“I went there to buy it, not to run the company, ” Carter says with a chuckle. “But really, you couldn’t draw up a better fit for me. I’ve always been a basketball nut. When I was a player, I read books about shooting and watched instructional videos. Both my sons played basketball and I helped coach them. It’s just an absolute passion. And then I’m also a pretty technical guy. I love software and technology.”

The system is definitely high-tech, encompassing a total of 16 issued patents. But it basically involves the installation of a depth sensor located 13 feet above the rim on each end of the court. The sensors are either attached to a pole extending from the top of the shot clock or suspended from the ceiling, and they log data on every shot taken from the court. This provides both real-time information and analytical data to study later.

“You don’t have to wear any equipment or use a special ball. You’re not doing anything differently than you normally would, ” Carter says. “You’re just trying to build consistency to repeat that stroke, repeat that shot. It’s not intimidating to players. They shoot, they get the feedback and they make adjustments. It’s pretty simple.”

Carter says Noah Basketball has been “absolutely swamped” with orders for the system, which costs $4, 800 to install ($2, 600 for only one end of the court), plus $100 per month for access to the data. As of November, it was already being used by five NBA teams (including the hot-shooting Golden State Warriors), the Minnesota Lynx of the WNBA, more than 20 college teams and 30 high school teams. Troy University was the first NCAA Division I school to purchase the system, and Auburn and UAB recently had it installed as well.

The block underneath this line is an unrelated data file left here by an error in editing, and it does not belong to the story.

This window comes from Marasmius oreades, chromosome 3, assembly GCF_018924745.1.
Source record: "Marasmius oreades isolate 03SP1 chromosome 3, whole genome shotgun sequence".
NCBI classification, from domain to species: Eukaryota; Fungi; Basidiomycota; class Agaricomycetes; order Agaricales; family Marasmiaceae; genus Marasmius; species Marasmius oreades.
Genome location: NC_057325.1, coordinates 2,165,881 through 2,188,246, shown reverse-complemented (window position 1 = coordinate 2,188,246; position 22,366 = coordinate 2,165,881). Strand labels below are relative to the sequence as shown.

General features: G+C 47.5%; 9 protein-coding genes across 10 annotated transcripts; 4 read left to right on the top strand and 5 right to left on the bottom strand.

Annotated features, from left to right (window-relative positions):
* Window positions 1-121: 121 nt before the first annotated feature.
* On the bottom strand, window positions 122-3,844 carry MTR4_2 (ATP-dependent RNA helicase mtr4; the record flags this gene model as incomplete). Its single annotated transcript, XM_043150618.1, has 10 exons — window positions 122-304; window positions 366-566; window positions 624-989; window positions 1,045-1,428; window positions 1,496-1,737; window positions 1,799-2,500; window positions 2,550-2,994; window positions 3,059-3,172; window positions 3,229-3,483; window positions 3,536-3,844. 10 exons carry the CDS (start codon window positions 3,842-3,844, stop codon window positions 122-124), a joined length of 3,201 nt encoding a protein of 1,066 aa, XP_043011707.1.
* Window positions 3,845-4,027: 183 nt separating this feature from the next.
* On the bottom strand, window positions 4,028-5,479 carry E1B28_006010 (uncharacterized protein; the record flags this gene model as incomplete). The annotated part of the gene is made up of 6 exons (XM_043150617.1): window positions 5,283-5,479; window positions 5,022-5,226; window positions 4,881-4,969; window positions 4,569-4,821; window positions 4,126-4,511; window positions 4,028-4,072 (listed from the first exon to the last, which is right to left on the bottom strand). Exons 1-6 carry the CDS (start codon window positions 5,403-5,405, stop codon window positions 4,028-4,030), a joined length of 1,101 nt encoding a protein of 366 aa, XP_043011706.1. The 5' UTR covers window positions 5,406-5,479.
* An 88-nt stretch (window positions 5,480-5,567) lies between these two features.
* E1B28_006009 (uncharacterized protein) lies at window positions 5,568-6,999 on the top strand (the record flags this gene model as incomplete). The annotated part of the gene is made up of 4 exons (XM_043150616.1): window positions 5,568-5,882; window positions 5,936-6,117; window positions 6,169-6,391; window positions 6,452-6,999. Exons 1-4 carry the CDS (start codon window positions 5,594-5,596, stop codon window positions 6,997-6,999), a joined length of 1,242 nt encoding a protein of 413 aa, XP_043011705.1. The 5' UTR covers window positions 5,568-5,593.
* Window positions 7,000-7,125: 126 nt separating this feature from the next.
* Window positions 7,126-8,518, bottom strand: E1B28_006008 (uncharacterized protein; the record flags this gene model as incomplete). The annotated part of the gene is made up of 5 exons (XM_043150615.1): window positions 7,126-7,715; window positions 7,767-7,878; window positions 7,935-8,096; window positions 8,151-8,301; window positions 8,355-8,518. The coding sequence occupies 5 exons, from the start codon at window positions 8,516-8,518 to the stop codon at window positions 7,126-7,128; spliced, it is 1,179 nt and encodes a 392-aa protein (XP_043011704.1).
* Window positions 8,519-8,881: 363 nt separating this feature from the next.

“I think this is cutting-edge right now in basketball, ” UAB men’s basketball head coach Robert Ehsan says. “With technology growing, everybody is looking for what’s the next thing that’s going to help players become better. This has a chance to be potentially the next thing in shooting that can really help guys improve.”

That’s Carter’s goal. Studies show that fewer than 10 percent of high school players shoot the ball with the proper trajectory, he says, and even in college it is only slightly better than 50 percent.

“I didn’t realize until I got into this just how many players there are who aren’t reaching their full potentials as shooters, ” Carter says. “That just bothers me. We want players to reach their full potential, whatever that might be.

“If you have a team of 15 players where only two or three are shooting correctly, and then you get all of them to shoot correctly, your team’s shooting percentage will go up substantially. There’s a very fine line between worst and first in sports. If you make one or two extra 3-pointers per game and four or five extra free throws a game, that’s seven to 11 extra points. That’s the difference between 15 wins and 23 wins — between an NCAA Tournament berth and staying home. That’s the kind of thing teams are looking for, and it’s something we can help give them.”

Cary Estes and David Higginbotham are freelance contributors to Business Alabama. Estes is based in Birmingham and Higginbotham in Decatur.